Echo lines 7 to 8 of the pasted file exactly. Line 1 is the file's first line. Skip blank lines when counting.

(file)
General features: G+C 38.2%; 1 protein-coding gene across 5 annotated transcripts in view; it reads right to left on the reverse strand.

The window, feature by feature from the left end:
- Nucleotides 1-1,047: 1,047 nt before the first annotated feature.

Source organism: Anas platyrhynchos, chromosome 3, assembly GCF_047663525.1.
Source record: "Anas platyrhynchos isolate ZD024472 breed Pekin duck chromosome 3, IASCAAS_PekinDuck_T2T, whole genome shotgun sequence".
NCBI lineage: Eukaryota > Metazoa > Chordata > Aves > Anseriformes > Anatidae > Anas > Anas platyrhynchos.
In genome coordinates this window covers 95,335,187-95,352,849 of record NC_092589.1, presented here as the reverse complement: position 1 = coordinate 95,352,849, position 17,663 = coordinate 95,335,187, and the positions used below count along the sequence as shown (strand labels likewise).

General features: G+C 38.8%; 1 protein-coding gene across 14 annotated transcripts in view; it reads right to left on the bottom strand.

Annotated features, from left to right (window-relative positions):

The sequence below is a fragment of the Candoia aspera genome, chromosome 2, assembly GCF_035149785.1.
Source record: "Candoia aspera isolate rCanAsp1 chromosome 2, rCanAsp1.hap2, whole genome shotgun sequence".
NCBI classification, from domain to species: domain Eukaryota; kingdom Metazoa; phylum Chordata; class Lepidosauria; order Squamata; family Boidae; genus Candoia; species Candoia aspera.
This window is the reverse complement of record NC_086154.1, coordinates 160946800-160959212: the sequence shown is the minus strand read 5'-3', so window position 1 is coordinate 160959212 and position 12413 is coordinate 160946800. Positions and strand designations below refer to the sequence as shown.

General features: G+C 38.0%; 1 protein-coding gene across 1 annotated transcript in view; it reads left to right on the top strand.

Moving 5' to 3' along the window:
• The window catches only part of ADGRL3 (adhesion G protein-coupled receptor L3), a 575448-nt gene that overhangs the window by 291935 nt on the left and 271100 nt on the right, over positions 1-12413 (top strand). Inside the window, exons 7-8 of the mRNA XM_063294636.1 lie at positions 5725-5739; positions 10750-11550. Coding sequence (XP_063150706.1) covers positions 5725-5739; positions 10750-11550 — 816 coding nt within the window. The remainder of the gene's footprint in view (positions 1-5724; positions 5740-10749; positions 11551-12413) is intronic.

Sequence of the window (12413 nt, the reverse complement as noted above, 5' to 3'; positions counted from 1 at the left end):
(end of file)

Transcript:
In genome coordinates this window covers 95,335,187-95,352,849 of record NC_092589.1, presented here as the reverse complement: position 1 = coordinate 95,352,849, position 17,663 = coordinate 95,335,187, and the positions used below count along the sequence as shown (strand labels likewise).

General features: G+C 38.8%; 1 protein-coding gene across 14 annotated transcripts in view; it reads right to left on the bottom strand.